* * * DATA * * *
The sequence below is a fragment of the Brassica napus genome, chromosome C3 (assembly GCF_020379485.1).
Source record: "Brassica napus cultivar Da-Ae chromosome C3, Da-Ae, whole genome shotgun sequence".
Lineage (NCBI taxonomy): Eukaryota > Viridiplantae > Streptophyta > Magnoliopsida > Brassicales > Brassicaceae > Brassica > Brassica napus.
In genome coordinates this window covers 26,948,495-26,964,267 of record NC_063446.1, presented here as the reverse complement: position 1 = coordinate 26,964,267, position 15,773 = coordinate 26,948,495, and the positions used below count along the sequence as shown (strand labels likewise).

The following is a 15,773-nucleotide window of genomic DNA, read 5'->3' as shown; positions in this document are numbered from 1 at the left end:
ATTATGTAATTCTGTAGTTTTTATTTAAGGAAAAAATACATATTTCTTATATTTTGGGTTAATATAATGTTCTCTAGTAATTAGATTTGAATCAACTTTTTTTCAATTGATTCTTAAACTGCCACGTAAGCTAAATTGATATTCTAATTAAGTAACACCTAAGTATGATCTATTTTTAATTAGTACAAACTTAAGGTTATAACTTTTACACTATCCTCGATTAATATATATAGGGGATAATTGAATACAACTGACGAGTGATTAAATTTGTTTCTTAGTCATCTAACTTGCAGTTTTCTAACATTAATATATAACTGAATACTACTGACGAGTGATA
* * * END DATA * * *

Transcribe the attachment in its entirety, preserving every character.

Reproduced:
The sequence below is a fragment of the Brassica napus genome, chromosome C3 (assembly GCF_020379485.1).
Source record: "Brassica napus cultivar Da-Ae chromosome C3, Da-Ae, whole genome shotgun sequence".
Lineage (NCBI taxonomy): Eukaryota > Viridiplantae > Streptophyta > Magnoliopsida > Brassicales > Brassicaceae > Brassica > Brassica napus.
In genome coordinates this window covers 26,948,495-26,964,267 of record NC_063446.1, presented here as the reverse complement: position 1 = coordinate 26,964,267, position 15,773 = coordinate 26,948,495, and the positions used below count along the sequence as shown (strand labels likewise).

The following is a 15,773-nucleotide window of genomic DNA, read 5'->3' as shown; positions in this document are numbered from 1 at the left end:
ATTATGTAATTCTGTAGTTTTTATTTAAGGAAAAAATACATATTTCTTATATTTTGGGTTAATATAATGTTCTCTAGTAATTAGATTTGAATCAACTTTTTTTCAATTGATTCTTAAACTGCCACGTAAGCTAAATTGATATTCTAATTAAGTAACACCTAAGTATGATCTATTTTTAATTAGTACAAACTTAAGGTTATAACTTTTACACTATCCTCGATTAATATATATAGGGGATAATTGAATACAACTGACGAGTGATTAAATTTGTTTCTTAGTCATCTAACTTGCAGTTTTCTAACATTAATATATAACTGAATACTACTGACGAGTGATA